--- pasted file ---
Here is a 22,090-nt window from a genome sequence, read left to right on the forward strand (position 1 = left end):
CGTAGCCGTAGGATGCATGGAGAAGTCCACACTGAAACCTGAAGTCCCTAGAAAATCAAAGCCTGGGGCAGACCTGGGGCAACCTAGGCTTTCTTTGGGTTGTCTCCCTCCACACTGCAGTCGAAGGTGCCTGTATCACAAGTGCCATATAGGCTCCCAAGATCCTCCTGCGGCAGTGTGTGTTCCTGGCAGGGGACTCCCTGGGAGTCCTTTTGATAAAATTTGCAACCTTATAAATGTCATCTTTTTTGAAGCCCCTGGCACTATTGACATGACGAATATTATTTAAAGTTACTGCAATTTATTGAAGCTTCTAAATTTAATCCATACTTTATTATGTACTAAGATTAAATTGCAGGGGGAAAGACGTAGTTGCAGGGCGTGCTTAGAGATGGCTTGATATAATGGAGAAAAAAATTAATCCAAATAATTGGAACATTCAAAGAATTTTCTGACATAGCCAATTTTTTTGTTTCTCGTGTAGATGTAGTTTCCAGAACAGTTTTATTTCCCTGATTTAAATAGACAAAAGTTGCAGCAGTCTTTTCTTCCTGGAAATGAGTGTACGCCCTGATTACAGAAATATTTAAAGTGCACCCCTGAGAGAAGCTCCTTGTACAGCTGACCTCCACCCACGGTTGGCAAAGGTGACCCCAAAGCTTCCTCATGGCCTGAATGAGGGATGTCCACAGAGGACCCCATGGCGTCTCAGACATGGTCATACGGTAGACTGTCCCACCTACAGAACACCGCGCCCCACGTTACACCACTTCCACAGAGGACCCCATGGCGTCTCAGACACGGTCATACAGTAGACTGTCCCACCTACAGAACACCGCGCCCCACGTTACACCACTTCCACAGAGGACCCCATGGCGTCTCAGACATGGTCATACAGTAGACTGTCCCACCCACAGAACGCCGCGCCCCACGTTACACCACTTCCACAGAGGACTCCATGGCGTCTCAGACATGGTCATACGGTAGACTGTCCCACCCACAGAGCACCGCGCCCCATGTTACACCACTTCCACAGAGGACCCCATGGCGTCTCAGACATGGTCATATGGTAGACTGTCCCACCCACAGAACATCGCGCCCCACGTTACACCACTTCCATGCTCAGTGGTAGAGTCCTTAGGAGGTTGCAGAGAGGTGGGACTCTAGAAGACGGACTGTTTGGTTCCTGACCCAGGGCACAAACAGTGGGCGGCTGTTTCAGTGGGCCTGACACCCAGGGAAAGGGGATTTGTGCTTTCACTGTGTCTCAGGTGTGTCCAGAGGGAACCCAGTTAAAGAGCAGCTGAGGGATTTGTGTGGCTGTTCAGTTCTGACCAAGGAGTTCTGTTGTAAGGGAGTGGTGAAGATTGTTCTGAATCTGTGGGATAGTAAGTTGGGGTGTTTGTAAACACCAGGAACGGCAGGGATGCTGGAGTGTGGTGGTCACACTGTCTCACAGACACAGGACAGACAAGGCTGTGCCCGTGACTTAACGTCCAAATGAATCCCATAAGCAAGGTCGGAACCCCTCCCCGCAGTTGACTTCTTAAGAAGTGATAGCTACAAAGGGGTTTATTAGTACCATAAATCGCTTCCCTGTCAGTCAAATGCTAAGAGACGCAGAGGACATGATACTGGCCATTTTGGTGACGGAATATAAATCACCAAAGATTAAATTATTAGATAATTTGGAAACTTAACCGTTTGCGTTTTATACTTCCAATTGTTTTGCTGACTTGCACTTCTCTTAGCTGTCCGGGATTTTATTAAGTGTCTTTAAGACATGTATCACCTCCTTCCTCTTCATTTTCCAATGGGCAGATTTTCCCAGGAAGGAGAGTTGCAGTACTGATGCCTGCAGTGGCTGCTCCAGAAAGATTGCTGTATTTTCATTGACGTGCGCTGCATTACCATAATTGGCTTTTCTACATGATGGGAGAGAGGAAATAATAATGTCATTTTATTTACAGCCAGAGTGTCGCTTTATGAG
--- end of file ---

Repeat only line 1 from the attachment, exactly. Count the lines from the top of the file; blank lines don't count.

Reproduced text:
Here is a 22,090-nt window from a genome sequence, read left to right on the forward strand (position 1 = left end):